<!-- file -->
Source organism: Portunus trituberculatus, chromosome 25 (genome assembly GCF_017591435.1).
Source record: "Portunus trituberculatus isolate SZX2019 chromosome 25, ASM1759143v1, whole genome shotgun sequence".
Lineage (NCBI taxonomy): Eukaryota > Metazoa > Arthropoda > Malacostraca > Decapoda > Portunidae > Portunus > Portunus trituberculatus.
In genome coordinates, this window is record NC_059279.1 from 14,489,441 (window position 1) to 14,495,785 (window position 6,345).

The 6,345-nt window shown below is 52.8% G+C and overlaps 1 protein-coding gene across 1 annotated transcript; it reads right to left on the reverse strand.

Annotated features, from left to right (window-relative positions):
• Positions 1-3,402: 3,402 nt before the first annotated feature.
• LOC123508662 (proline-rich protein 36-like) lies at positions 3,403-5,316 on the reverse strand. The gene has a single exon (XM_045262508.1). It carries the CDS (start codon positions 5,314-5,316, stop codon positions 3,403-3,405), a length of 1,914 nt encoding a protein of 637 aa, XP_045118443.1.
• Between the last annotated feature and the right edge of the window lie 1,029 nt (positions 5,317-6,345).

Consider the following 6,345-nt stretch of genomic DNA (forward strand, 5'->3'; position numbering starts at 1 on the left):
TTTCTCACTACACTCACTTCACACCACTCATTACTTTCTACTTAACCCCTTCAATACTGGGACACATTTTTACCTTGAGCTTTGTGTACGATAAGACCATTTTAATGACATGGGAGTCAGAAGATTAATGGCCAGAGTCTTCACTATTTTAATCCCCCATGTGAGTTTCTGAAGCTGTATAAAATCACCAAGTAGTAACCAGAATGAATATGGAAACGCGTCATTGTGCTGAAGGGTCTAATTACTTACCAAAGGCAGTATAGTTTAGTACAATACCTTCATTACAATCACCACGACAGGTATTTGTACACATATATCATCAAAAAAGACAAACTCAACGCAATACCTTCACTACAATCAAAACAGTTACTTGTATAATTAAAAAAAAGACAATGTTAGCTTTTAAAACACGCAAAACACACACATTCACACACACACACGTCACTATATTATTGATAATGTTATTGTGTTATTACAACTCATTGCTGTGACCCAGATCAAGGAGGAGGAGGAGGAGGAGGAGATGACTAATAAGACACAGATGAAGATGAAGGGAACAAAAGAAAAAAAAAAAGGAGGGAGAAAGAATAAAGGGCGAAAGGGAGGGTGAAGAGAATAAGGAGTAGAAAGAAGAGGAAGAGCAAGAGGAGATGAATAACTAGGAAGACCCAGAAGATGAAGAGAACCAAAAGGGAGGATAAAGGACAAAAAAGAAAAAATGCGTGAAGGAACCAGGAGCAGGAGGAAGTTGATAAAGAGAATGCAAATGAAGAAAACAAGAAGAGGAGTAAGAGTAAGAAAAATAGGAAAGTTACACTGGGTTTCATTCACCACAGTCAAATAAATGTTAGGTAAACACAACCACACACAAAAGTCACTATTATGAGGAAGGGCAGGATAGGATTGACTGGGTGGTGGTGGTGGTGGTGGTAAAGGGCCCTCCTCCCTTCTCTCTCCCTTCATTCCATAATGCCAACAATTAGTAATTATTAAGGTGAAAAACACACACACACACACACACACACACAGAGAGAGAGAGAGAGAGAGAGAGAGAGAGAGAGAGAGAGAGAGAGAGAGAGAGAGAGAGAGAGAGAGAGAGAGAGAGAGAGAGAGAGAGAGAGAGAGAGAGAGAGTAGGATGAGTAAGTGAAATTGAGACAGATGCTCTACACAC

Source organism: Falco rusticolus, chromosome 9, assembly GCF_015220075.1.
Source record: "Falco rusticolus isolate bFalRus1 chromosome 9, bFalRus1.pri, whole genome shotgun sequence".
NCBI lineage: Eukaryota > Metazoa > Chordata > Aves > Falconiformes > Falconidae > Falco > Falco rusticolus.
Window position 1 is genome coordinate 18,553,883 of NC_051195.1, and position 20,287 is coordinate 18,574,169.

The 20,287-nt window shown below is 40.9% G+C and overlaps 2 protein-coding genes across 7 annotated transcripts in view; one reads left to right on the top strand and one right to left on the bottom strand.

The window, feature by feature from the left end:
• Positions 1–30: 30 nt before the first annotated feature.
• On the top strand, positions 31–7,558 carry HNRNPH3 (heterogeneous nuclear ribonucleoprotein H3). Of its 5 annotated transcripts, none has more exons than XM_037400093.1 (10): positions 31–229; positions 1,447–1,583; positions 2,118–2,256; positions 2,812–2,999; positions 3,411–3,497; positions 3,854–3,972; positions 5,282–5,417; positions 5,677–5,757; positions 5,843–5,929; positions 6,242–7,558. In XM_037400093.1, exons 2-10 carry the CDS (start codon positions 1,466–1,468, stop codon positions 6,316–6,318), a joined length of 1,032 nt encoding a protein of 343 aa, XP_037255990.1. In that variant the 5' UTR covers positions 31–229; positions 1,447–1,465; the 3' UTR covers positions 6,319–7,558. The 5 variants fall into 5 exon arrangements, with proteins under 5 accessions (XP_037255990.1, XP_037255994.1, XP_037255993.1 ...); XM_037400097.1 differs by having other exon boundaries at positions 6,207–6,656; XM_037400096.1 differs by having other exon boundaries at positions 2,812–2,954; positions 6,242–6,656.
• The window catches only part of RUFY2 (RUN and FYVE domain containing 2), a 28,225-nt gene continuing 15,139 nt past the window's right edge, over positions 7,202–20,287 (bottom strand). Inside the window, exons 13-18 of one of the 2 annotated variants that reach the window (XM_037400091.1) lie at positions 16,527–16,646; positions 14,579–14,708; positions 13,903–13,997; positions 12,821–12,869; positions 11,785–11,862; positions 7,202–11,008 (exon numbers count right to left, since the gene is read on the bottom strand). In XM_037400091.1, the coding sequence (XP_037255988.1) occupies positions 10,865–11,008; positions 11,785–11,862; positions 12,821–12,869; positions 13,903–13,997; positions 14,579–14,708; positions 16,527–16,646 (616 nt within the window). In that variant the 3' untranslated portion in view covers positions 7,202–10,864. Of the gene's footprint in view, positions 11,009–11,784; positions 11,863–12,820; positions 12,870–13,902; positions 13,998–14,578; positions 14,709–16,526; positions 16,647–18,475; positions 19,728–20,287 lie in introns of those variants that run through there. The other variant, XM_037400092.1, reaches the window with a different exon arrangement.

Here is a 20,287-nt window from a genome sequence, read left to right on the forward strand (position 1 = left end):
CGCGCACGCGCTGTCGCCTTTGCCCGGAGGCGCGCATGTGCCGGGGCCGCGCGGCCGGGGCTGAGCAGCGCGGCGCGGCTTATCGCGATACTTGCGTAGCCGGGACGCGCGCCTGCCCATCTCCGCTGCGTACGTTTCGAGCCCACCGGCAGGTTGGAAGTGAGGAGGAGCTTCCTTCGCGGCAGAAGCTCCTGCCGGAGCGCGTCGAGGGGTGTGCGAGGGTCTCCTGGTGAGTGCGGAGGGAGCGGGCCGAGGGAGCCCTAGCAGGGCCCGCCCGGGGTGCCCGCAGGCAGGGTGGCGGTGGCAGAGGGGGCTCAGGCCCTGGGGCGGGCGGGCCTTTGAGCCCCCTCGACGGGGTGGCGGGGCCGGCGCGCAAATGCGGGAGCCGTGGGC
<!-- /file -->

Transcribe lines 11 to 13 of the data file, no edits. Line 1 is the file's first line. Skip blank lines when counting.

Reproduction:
TTTCTCACTACACTCACTTCACACCACTCATTACTTTCTACTTAACCCCTTCAATACTGGGACACATTTTTACCTTGAGCTTTGTGTACGATAAGACCATTTTAATGACATGGGAGTCAGAAGATTAATGGCCAGAGTCTTCACTATTTTAATCCCCCATGTGAGTTTCTGAAGCTGTATAAAATCACCAAGTAGTAACCAGAATGAATATGGAAACGCGTCATTGTGCTGAAGGGTCTAATTACTTACCAAAGGCAGTATAGTTTAGTACAATACCTTCATTACAATCACCACGACAGGTATTTGTACACATATATCATCAAAAAAGACAAACTCAACGCAATACCTTCACTACAATCAAAACAGTTACTTGTATAATTAAAAAAAAGACAATGTTAGCTTTTAAAACACGCAAAACACACACATTCACACACACACACGTCACTATATTATTGATAATGTTATTGTGTTATTACAACTCATTGCTGTGACCCAGATCAAGGAGGAGGAGGAGGAGGAGGAGATGACTAATAAGACACAGATGAAGATGAAGGGAACAAAAGAAAAAAAAAAAGGAGGGAGAAAGAATAAAGGGCGAAAGGGAGGGTGAAGAGAATAAGGAGTAGAAAGAAGAGGAAGAGCAAGAGGAGATGAATAACTAGGAAGACCCAGAAGATGAAGAGAACCAAAAGGGAGGATAAAGGACAAAAAAGAAAAAATGCGTGAAGGAACCAGGAGCAGGAGGAAGTTGATAAAGAGAATGCAAATGAAGAAAACAAGAAGAGGAGTAAGAGTAAGAAAAATAGGAAAGTTACACTGGGTTTCATTCACCACAGTCAAATAAATGTTAGGTAAACACAACCACACACAAAAGTCACTATTATGAGGAAGGGCAGGATAGGATTGACTGGGTGGTGGTGGTGGTGGTGGTAAAGGGCCCTCCTCCCTTCTCTCTCCCTTCATTCCATAATGCCAACAATTAGTAATTATTAAGGTGAAAAACACACACACACACACACACACACACAGAGAGAGAGAGAGAGAGAGAGAGAGAGAGAGAGAGAGAGAGAGAGAGAGAGAGAGAGAGAGAGAGAGAGAGAGAGAGAGAGAGAGAGAGAGAGAGAGAGAGAGAGTAGGATGAGTAAGTGAAATTGAGACAGATGCTCTACACAC

Source organism: Falco rusticolus, chromosome 9, assembly GCF_015220075.1.
Source record: "Falco rusticolus isolate bFalRus1 chromosome 9, bFalRus1.pri, whole genome shotgun sequence".